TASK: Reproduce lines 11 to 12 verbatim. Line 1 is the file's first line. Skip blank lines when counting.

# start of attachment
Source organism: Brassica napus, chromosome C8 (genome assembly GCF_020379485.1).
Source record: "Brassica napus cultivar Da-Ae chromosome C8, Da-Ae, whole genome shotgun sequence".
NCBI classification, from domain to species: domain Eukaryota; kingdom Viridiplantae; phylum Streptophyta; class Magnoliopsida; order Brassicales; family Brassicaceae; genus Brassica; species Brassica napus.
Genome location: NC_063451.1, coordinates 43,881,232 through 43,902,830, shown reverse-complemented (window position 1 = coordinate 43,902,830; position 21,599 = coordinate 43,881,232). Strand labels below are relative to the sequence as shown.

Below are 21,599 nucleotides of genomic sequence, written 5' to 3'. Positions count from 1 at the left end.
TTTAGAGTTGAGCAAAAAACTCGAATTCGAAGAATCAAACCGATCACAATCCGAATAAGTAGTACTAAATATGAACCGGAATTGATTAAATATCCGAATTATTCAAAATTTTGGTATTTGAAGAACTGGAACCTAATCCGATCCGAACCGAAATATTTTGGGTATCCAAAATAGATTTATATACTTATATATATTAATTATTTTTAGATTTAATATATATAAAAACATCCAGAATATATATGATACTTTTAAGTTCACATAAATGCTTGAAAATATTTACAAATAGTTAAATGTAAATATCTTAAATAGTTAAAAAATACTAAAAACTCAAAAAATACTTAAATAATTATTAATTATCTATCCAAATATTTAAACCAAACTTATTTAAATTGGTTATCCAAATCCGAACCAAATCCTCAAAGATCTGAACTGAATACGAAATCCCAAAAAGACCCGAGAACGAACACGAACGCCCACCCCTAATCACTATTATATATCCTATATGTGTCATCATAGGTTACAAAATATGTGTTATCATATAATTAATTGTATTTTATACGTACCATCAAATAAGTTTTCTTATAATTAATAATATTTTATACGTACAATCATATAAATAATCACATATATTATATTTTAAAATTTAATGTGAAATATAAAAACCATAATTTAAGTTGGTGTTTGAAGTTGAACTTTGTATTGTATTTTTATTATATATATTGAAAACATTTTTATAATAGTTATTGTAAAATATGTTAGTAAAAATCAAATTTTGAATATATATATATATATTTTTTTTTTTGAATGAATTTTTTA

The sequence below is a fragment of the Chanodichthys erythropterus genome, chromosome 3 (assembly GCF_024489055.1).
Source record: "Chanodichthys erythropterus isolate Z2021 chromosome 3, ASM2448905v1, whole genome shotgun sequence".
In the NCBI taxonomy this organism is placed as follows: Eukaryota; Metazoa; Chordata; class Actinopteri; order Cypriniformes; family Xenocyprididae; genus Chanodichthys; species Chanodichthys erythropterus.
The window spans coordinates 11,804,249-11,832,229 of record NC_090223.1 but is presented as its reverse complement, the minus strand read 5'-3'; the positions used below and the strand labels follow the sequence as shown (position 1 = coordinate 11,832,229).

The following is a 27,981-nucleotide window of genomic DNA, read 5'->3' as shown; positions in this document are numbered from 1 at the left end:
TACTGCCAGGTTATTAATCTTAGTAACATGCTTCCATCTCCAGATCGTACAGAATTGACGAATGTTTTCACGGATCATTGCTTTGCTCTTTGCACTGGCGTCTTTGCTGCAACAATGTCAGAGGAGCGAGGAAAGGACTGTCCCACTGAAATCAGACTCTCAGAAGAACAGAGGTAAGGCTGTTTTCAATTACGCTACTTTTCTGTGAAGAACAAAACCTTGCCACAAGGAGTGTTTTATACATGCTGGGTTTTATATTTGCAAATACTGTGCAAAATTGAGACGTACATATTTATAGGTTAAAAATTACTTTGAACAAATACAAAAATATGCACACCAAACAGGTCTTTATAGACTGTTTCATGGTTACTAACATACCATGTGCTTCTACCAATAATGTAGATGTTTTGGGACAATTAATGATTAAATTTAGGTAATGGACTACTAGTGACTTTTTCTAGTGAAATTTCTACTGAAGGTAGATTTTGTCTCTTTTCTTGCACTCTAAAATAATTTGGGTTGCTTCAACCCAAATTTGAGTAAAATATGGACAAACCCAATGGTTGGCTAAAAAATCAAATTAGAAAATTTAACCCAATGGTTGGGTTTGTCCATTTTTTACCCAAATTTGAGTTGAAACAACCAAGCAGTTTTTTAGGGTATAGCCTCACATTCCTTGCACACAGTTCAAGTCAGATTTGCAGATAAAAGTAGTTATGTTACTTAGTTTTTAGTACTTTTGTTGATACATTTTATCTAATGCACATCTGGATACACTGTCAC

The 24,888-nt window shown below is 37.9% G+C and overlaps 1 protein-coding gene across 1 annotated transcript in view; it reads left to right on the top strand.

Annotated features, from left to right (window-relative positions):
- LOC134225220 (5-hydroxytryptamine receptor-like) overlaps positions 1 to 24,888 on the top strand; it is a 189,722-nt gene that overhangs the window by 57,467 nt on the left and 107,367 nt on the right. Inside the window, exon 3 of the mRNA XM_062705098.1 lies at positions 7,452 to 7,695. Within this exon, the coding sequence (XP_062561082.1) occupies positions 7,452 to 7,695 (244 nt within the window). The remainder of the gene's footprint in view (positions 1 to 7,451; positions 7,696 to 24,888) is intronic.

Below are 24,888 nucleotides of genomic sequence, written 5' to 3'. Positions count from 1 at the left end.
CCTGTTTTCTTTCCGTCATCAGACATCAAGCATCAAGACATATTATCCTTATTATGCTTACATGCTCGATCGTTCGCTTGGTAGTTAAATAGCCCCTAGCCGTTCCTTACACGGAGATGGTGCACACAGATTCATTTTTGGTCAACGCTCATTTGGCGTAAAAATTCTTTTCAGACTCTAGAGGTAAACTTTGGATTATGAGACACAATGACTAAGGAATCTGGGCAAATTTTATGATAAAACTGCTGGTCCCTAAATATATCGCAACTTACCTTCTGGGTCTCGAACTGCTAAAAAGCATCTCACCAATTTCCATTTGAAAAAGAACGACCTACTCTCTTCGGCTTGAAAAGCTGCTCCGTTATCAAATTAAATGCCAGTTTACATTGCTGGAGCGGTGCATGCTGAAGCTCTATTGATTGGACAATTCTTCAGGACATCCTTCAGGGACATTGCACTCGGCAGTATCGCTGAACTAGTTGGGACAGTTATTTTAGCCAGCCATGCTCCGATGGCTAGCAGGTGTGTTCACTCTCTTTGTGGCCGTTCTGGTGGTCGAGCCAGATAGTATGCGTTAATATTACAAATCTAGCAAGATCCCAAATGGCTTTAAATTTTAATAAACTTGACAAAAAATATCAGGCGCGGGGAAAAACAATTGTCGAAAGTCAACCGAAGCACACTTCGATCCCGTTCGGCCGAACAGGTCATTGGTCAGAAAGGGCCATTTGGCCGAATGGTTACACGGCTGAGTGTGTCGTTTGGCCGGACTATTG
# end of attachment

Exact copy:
The following is a 27,981-nucleotide window of genomic DNA, read 5'->3' as shown; positions in this document are numbered from 1 at the left end:
TACTGCCAGGTTATTAATCTTAGTAACATGCTTCCATCTCCAGATCGTACAGAATTGACGAATGTTTTCACGGATCATTGCTTTGCTCTTTGCACTGGCGTCTTTGCTGCAACAATGTCAGAGGAGCGAGGAAAGGACTGTCCCACTGAAATCAGACTCTCAGAAGAACAGAGGTAAGGCTGTTTTCAATTACGCTACTTTTCTGTGAAGAACAAAACCTTGCCACAAGGAGTGTTTTATACATGCTGGGTTTTATATTTGCAAATACTGTGCAAAATTGAGACGTACATATTTATAGGTTAAAAATTACTTTGAACAAATACAAAAATATGCACACCAAACAGGTCTTTATAGACTGTTTCATGGTTACTAACATACCATGTGCTTCTACCAATAATGTAGATGTTTTGGGACAATTAATGATTAAATTTAGGTAATGGACTACTAGTGACTTTTTCTAGTGAAATTTCTACTGAAGGTAGATTTTGTCTCTTTTCTTGCACTCTAAAATAATTTGGGTTGCTTCAACCCAAATTTGAGTAAAATATGGACAAACCCAATGGTTGGCTAAAAAATCAAATTAGAAAATTTAACCCAATGGTTGGGTTTGTCCATTTTTTACCCAAATTTGAGTTGAAACAACCAAGCAGTTTTTTAGGGTATAGCCTCACATTCCTTGCACACAGTTCAAGTCAGATTTGCAGATAAAAGTAGTTATGTTACTTAGTTTTTAGTACTTTTGTTGATACATTTTATCTAATGCACATCTGGATACACTGTCAC